[gras, grahs] /græs, grɑs/
any plant of the family Gramineae, having jointed stems, sheathing leaves, and seedlike grains.
such plants collectively, as when cultivated in lawns or used as pasture for grazing animals or cut and dried as hay.
the grass-covered ground.
Half the farm is grass.
grasses, stalks or sprays of grass:
filled with dried grasses.
the season of the new growth of grass.
verb (used with object)
to cover with grass or turf.
to feed with growing grass; pasture.
to lay (something) on the grass, as for the purpose of bleaching.
verb (used without object)
to feed on growing grass; graze.
to produce grass; become covered with grass.
go to grass, to retire from one’s occupation or profession:
Many executives lack a sense of purpose after they have gone to grass.
let the grass grow under one’s feet, to delay action, progress, etc.; become slack in one’s efforts.
any monocotyledonous plant of the family Poaceae (formerly Gramineae), having jointed stems sheathed by long narrow leaves, flowers in spikes, and seedlike fruits. The family includes cereals, bamboo, etc
such plants collectively, in a lawn, meadow, etc related adjectives gramineous verdant
any similar plant, such as knotgrass, deergrass, or scurvy grass
ground on which such plants grow; a lawn, field, etc
ground on which animals are grazed; pasture
a slang word for marijuana
(Brit, slang) a person who informs, esp on criminals
short for sparrowgrass
(NZ, informal) get off the grass, an exclamation of disbelief
let the grass grow under one’s feet, to squander time or opportunity
put out to grass
to cover or become covered with grass
to feed or be fed with grass
(transitive) to spread (cloth) out on grass for drying or bleaching in the sun
(transitive) (sport) to knock or bring down (an opponent)
(transitive) to shoot down (a bird)
(transitive) to land (a fish) on a river bank
(Brit, slang) (intransitive) usually foll by on. to inform, esp to the police
Günter (Wilhelm) (ˈɡyntər). born 1927, German novelist, dramatist, and poet. His novels include The Tin Drum (1959), Dog Years (1963), The Rat (1986), Crabwalk (2002), and Peeling the Onion (2007). Nobel prize for literature 1999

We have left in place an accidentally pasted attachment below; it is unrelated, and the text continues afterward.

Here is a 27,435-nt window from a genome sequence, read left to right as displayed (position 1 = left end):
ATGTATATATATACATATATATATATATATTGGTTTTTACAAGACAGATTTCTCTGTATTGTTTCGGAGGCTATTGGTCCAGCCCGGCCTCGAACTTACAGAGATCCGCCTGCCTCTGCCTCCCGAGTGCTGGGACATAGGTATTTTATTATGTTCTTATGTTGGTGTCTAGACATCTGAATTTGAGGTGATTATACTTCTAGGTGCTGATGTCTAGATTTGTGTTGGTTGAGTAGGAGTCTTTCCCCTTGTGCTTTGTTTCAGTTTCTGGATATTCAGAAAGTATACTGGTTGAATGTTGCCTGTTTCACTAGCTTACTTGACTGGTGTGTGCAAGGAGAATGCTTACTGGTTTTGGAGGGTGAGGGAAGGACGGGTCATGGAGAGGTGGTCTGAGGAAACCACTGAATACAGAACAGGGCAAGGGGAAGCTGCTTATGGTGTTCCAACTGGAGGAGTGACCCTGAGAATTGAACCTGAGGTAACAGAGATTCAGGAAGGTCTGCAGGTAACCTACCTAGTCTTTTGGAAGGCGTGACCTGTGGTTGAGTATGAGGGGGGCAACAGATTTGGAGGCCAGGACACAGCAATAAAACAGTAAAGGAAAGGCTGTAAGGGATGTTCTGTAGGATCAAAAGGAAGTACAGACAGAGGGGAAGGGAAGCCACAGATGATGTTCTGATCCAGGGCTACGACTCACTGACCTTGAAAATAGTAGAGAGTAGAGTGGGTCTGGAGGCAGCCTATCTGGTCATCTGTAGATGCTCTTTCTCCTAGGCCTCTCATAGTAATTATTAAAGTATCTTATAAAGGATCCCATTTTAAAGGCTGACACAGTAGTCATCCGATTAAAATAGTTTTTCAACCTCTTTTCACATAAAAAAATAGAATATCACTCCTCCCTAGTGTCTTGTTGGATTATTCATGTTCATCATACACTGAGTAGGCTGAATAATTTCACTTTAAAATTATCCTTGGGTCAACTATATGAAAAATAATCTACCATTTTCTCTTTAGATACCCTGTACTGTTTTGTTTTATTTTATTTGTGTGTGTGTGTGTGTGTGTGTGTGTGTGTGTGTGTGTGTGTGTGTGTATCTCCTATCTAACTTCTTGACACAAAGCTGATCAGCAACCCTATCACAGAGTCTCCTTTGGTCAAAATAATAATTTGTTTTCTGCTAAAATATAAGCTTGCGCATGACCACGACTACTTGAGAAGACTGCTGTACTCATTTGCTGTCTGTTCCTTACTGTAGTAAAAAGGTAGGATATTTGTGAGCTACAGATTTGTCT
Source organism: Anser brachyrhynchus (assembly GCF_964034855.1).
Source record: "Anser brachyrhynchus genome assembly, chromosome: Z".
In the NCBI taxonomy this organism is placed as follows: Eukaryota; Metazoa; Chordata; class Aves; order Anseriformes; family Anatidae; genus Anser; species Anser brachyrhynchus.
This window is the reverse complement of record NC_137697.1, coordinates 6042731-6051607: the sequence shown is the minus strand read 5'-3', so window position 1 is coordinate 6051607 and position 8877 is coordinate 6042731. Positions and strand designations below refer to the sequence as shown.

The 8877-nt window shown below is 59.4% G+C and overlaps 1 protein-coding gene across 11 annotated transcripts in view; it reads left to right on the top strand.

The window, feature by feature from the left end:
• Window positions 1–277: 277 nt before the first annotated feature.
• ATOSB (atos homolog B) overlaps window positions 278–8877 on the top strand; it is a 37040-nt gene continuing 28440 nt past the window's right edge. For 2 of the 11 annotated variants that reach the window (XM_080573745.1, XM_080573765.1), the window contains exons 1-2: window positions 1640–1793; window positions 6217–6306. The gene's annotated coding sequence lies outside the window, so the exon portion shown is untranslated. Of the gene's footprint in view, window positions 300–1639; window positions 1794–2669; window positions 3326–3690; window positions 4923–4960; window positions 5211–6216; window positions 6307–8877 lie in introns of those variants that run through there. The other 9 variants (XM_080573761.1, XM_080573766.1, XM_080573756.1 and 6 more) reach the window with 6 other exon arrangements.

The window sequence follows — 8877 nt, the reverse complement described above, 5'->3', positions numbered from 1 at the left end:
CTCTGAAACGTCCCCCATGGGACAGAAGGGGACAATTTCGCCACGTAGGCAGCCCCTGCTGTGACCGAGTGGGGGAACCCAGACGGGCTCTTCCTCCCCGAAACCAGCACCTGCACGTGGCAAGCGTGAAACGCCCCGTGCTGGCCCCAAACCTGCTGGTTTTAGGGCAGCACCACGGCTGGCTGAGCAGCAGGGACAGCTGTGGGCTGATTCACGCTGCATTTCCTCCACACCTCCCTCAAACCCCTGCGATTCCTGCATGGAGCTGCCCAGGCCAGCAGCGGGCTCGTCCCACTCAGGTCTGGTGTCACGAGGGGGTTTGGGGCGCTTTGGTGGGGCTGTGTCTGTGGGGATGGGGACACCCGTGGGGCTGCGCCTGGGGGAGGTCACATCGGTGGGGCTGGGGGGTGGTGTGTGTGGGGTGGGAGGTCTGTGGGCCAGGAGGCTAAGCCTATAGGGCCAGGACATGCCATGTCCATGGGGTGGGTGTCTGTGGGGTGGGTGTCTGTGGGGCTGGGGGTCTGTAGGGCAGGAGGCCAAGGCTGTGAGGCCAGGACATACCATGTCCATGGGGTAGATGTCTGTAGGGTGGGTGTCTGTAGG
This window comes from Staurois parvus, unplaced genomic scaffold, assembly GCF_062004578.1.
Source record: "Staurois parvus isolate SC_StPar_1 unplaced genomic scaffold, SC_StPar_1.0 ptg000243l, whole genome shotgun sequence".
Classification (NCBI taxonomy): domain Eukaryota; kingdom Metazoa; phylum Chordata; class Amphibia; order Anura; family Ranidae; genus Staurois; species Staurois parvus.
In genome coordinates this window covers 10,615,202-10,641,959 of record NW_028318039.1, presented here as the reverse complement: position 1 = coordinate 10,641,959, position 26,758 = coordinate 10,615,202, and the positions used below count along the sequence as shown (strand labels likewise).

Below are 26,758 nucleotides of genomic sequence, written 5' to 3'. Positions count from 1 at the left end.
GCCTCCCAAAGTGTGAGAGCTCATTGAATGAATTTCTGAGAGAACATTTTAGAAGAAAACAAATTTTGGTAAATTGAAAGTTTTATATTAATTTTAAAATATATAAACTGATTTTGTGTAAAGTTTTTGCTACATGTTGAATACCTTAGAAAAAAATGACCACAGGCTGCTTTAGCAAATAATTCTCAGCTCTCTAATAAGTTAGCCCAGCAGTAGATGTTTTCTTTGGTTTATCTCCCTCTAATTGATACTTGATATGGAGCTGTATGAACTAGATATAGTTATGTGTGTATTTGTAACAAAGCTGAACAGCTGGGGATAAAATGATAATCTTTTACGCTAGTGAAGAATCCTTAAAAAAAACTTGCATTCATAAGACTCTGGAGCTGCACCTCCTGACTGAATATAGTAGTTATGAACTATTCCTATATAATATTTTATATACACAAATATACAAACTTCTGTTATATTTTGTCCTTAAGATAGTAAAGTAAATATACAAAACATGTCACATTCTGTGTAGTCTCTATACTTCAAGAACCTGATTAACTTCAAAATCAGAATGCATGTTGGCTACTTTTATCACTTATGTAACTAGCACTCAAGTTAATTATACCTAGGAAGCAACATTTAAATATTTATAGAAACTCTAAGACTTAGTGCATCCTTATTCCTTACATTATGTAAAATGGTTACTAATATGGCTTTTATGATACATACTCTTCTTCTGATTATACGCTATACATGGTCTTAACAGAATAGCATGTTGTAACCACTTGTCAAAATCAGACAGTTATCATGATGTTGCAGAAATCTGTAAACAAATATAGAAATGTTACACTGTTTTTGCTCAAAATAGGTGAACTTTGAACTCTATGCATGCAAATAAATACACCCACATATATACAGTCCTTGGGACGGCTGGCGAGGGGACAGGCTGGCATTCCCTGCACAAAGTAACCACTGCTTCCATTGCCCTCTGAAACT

Old English græs, gærs “herb, plant, grass,” from Proto-Germanic grasan (cf. Old Norse, Old Saxon, Dutch, Old High German, German, Gothic gras, Swedish gräs), from PIE *ghros- “young shoot, sprout,” from root *ghre- “to grow, become green” (related to grow and green).
As a color name (especially grass-green, Old English græsgrene) by c.1300. Sense of “marijuana” is first recorded 1938, American English. Hawaiian grass skirt attested from 1937; keep off the grass by 1850.
Any of a large family (Gramineae or Poaceae) of monocotyledonous plants having narrow leaves, hollow stems, and clusters of very small, usually wind-pollinated flowers. Grasses include many varieties of plants grown for food, fodder, and ground cover. Wheat, maize, sugar cane, and bamboo are grasses. See more at leaf.
one’s ass is grass
Geographic Resources Analysis Support System
(1.) Heb. hatsir, ripe grass fit for mowing (1 Kings 18:5; Job 40:15; Ps. 104:14). As the herbage rapidly fades under the scorching sun, it is used as an image of the brevity of human life (Isa. 40:6, 7; Ps. 90:5). In Num. 11:5 this word is rendered “leeks.” (2.) Heb. deshe’, green grass (Gen. 1:11, 12; Isa. 66:14; Deut. 32:2). “The sickly and forced blades of grass which spring up on the flat plastered roofs of houses in the East are used as an emblem of speedy destruction, because they are small and weak, and because, under the scorching rays of the sun, they soon wither away” (2 Kings 19:26; Ps. 129:6; Isa. 37:27). The dry stalks of grass were often used as fuel for the oven (Matt. 6:30; 13:30; Luke 12:28).
[gras-land, grahs-] /ˈgræsˌlænd, ˈgrɑs-/ noun 1. an area, as a prairie, in which the natural vegetation consists largely of perennial , characteristic of subhumid and semiarid climates. 2. with growing on it, especially farmland used for grazing or pasture. /ˈɡrɑːsˌlænd/ noun 1. land, such as a prairie, on which grass predominates 2. land reserved for […]
[grahs-muh n, -mahn; German grahs-mahn] /ˈgrɑs mən, -mɑn; German ˈgrɑsˌmɑn/ noun 1. Hermann Günther [her-mahn gyn-tuh r] /ˈhɛr mɑn ˈgün tər/ (Show IPA), 1809–77, German mathematician and linguist.
- Grass moth
noun 1. any of a large subfamily of small night-flying pyralid moths, esp Crambus pratellus, that during the day cling to grass stems
[gras-oh, grah-soh] /ˈgræs oʊ, ˈgrɑ soʊ/ noun 1. Ella T(ambussi) [tam-boo-see] /tæmˈbu si/ (Show IPA), 1919–81, U.S. politician: congresswoman 1971–75; governor of Connecticut 1975–80.